|The polymer-based heart valve (left) was made by compression molding, which allows mass production and reduces cost of the implant. Image courtesy Rotman, et. al. Ann Biomed Eng-Jan 2019: Springer Nature.|
Defective aortic heart valves typically can be replaced with a mechanical or animal-tissue-based valve. Both options have drawbacks: In most cases, patients with a mechanical valve will need to take blood thinners for the rest of their lives to prevent blood clots, while tissue valves have a limited lifespan, requiring younger patients to undergo replacement surgery. Polymer-based heart valve replacements currently being tested may offer a better alternative.
Calcium build up on the aortic valve, caused by calcific aortic valve disease, can lead to heart failure, notes the National Institute of Biomedical Imaging and Bioengineering (NIBIB), part of the National Institutes of Health. The condition affects more than 2.5 million people over the age of 75 in the United States. For many years, the valves have been replaced through open-heart surgery. Increasingly, older patients who cannot tolerate surgery have been treated with a minimally invasive procedure, transcatheter aortic valve replacement (TAVR), in which a new valve compressed into a catheter is guided through a blood vessel and expanded on top of the diseased valve.
Minimally invasive surgery dramatically reduces recovery time—TAVR patients typically function normally within a few days whereas recovery from open-heart surgery can take several months. However, the increasing use of TAVR in younger patients raises the issue of the implant’s longevity, according to NIBIB: Longer term studies of TAVR procedures have identified potential degeneration and leakage problems with tissue-based valves.
NIBIB researchers, led by Danny Bluestein, PhD, Professor of Biomedical Engineering at Stony Brook University, NY, have designed and laboratory tested an experimental polymer TAVR valve. The group hopes that the use of polymers will overcome some of the problems associated with long-term use of tissue valves, improving the procedure and outcomes so that TAVR can be reliably offered to more patients of all ages, reducing the need for open-heart surgery.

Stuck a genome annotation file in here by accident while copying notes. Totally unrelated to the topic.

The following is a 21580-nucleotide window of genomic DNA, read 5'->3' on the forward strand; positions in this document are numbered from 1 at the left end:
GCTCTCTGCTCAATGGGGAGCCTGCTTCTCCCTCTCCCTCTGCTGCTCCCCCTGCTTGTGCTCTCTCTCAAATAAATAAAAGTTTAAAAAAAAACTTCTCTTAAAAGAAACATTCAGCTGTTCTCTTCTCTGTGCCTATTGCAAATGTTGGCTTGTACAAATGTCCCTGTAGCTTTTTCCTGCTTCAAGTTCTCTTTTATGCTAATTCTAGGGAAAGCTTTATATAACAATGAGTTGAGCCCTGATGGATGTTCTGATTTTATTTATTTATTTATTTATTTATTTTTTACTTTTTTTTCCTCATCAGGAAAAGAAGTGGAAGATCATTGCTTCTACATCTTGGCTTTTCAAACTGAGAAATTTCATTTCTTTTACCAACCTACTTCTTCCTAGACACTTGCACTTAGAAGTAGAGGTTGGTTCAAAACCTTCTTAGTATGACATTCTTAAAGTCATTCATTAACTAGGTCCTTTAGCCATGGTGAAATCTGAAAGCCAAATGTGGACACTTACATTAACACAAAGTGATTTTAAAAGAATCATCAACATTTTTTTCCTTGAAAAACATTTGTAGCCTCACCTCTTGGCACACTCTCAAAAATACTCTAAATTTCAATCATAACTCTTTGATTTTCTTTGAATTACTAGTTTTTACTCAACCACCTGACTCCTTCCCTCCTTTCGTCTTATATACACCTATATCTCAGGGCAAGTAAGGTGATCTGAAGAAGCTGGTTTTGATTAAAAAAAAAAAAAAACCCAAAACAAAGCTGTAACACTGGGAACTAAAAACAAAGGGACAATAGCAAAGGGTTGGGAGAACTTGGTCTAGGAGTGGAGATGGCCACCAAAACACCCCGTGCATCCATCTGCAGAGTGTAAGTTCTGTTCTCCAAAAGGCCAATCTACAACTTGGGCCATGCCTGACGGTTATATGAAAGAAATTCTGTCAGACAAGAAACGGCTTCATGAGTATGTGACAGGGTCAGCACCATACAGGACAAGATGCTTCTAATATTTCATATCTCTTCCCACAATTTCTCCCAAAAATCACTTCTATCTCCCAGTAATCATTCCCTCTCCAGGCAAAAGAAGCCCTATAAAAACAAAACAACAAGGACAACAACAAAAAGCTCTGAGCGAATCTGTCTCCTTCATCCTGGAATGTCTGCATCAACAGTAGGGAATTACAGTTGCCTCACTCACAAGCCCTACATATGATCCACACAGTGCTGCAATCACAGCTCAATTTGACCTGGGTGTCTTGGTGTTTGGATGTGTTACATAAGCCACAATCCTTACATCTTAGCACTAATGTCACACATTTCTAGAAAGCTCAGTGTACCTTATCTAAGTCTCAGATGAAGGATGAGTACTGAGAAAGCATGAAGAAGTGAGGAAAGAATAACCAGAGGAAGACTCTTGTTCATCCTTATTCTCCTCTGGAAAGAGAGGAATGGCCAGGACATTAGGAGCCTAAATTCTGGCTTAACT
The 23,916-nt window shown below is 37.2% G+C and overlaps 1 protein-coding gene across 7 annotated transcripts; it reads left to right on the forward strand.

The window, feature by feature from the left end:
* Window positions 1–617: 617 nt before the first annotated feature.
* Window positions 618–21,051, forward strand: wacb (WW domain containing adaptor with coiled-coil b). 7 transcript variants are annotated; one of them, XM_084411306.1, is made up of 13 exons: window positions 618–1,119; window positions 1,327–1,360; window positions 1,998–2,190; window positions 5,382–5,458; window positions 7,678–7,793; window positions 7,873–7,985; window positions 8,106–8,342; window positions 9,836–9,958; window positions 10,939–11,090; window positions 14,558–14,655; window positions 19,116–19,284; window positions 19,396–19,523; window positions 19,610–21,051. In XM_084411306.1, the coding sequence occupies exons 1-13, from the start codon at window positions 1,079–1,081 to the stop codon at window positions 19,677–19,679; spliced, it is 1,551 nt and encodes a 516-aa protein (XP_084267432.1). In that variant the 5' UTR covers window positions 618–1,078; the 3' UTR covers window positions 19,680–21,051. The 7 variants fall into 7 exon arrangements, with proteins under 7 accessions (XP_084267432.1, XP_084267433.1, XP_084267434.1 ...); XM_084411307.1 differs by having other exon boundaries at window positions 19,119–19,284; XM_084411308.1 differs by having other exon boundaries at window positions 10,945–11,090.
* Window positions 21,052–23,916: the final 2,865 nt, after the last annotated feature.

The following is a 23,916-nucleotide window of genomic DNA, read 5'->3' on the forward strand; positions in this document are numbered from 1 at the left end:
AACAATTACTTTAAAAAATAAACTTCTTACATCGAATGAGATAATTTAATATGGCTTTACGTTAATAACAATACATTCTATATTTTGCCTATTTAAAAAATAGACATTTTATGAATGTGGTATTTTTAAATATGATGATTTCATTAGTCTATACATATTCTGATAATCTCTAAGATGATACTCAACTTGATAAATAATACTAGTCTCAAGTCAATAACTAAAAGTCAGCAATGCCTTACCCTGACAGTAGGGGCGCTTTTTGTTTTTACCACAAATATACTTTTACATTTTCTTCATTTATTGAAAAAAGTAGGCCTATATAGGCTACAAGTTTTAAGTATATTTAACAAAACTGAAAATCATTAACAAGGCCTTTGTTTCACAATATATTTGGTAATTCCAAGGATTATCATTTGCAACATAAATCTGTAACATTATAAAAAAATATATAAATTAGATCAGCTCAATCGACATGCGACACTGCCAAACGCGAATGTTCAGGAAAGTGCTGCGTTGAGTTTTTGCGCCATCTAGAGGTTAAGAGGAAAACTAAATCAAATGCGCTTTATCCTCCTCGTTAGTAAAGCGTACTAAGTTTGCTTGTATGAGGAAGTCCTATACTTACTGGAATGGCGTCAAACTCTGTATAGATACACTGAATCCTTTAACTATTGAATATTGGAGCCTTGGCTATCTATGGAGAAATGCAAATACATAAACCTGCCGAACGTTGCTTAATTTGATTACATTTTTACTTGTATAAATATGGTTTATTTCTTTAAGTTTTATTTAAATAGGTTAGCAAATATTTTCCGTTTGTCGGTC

One of the key advantages of working with polymers, unlike tissues, is the ability to change their shapes and properties, said Bluestein in a news release published by the NIBIB. “We are able to test the valves in the early stages of development using computer models and with mechanical devices that mimic the heart pumping blood through the valve,” said Bluestein. “Our test systems and computer simulations allow us to evaluate a polymer valve and identify specific structural issues affecting performance. Then, we can make the necessary changes, for example in the shape, flexibility or other aspects of the polymer that would mitigate problems and increase efficiency.”
The prototype valve was developed in a collaboration between Stony Brook University and Polynova Cardiovascular Inc. (Stony Brook, NY). The valve is a TAVR version of a Polynova polymeric valve designed for surgical aortic valve replacement. (Polynova’s stated ambition is to be “the first company to commercialize safe and effective polymeric prosthetic heart valves.”) Researchers made the valve by compression molding. The ability to make valves with molds would allow for mass production and reduce costs compared to animal-tissue valves, said the news release.